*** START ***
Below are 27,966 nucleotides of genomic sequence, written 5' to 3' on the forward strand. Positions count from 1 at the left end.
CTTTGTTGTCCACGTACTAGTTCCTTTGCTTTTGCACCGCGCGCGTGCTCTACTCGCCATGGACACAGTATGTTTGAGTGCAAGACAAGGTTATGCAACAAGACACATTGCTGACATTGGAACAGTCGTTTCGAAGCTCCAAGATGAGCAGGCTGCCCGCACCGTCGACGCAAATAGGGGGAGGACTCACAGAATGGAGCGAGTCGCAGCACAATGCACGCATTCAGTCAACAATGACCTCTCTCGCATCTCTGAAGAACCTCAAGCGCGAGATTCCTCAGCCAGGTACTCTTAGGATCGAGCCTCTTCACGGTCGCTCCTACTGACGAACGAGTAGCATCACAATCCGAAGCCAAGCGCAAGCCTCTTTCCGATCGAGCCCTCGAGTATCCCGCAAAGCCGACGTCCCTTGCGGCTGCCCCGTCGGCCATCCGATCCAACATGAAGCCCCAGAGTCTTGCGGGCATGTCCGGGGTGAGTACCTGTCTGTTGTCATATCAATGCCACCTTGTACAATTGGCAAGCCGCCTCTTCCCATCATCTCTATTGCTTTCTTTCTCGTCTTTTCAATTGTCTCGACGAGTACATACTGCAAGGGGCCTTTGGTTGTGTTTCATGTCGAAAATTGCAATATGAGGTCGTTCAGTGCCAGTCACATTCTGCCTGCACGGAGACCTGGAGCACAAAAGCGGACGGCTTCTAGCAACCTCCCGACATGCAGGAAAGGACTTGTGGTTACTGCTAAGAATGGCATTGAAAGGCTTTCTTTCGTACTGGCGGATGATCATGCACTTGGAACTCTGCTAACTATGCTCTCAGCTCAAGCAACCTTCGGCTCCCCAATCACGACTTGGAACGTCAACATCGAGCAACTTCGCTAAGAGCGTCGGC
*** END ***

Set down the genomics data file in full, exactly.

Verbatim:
Below are 27,966 nucleotides of genomic sequence, written 5' to 3' on the forward strand. Positions count from 1 at the left end.
CTTTGTTGTCCACGTACTAGTTCCTTTGCTTTTGCACCGCGCGCGTGCTCTACTCGCCATGGACACAGTATGTTTGAGTGCAAGACAAGGTTATGCAACAAGACACATTGCTGACATTGGAACAGTCGTTTCGAAGCTCCAAGATGAGCAGGCTGCCCGCACCGTCGACGCAAATAGGGGGAGGACTCACAGAATGGAGCGAGTCGCAGCACAATGCACGCATTCAGTCAACAATGACCTCTCTCGCATCTCTGAAGAACCTCAAGCGCGAGATTCCTCAGCCAGGTACTCTTAGGATCGAGCCTCTTCACGGTCGCTCCTACTGACGAACGAGTAGCATCACAATCCGAAGCCAAGCGCAAGCCTCTTTCCGATCGAGCCCTCGAGTATCCCGCAAAGCCGACGTCCCTTGCGGCTGCCCCGTCGGCCATCCGATCCAACATGAAGCCCCAGAGTCTTGCGGGCATGTCCGGGGTGAGTACCTGTCTGTTGTCATATCAATGCCACCTTGTACAATTGGCAAGCCGCCTCTTCCCATCATCTCTATTGCTTTCTTTCTCGTCTTTTCAATTGTCTCGACGAGTACATACTGCAAGGGGCCTTTGGTTGTGTTTCATGTCGAAAATTGCAATATGAGGTCGTTCAGTGCCAGTCACATTCTGCCTGCACGGAGACCTGGAGCACAAAAGCGGACGGCTTCTAGCAACCTCCCGACATGCAGGAAAGGACTTGTGGTTACTGCTAAGAATGGCATTGAAAGGCTTTCTTTCGTACTGGCGGATGATCATGCACTTGGAACTCTGCTAACTATGCTCTCAGCTCAAGCAACCTTCGGCTCCCCAATCACGACTTGGAACGTCAACATCGAGCAACTTCGCTAAGAGCGTCGGC